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ERIC Number: ED081213
Record Type: Non-Journal
Publication Date: 1973-Jun
Pages: 80
Abstractor: N/A
Reference Count: N/A
ISBN: N/A
ISSN: N/A
The Violence Profile Number Five. Trends in Network Television Drama and Viewer Conceptions of Social Reality.
Gerbner, George; And Others
The effects of televised dramatic violence are investigated by this report. The study notes that although the composite index of violence is below the 1967-69 levels, 8 of 10 programs contained violence. Violent episodes remained at 5 per program and 8 per hour, but both killing and the number of violent characters dropped. Programs continued from 1971 were more violent than the new 1972 shows. Programs on the National Broadcasting Company and the American Broadcasting Company increased in violence, while those on the Columbia Broadcasting System declined. Males and non-white were the most violent characters, and the ratio of victimization rose, particularly for women and non-whites. Regardless of age, sex, or educational level, significant differences were found between light and heavy viewers regarding the relationship between television viewing and conceptions of social reality which conform to the world of television but contrast with real life. Heavy viewers conceive of social reality as television depicts it, overestimating the prevalence of violence. This indicates television's power to cultivate fear and exaggerated estimates of violent crime. An appendix explains the Violence Index and presents information on measures and indicators used to compile it. (For related document, see ED 059 623.) (PB)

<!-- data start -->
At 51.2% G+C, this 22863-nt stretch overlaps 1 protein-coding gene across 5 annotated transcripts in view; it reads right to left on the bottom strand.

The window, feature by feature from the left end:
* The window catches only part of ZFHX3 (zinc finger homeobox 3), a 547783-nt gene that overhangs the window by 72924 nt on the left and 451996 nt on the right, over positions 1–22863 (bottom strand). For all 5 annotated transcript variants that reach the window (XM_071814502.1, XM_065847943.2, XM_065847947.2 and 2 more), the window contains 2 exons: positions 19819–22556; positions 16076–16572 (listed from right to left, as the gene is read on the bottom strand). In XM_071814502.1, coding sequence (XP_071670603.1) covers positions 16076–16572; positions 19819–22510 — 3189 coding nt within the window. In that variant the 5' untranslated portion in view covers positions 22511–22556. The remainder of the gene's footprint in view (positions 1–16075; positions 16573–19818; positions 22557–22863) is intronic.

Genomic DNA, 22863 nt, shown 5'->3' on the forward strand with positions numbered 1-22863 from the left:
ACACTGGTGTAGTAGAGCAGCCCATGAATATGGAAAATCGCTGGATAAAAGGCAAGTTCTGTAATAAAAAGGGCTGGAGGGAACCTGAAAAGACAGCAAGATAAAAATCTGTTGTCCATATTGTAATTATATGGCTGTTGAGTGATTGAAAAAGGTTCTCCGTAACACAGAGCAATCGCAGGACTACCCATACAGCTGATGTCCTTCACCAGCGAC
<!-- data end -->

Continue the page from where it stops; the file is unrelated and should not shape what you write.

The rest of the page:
Publication Type: N/A
Education Level: N/A
Audience: N/A
Language: N/A
Sponsor: National Commission on the Causes and Prevention of Violence, Washington, DC.
Authoring Institution: Pennsylvania Univ., Philadelphia. Annenberg School of Communications.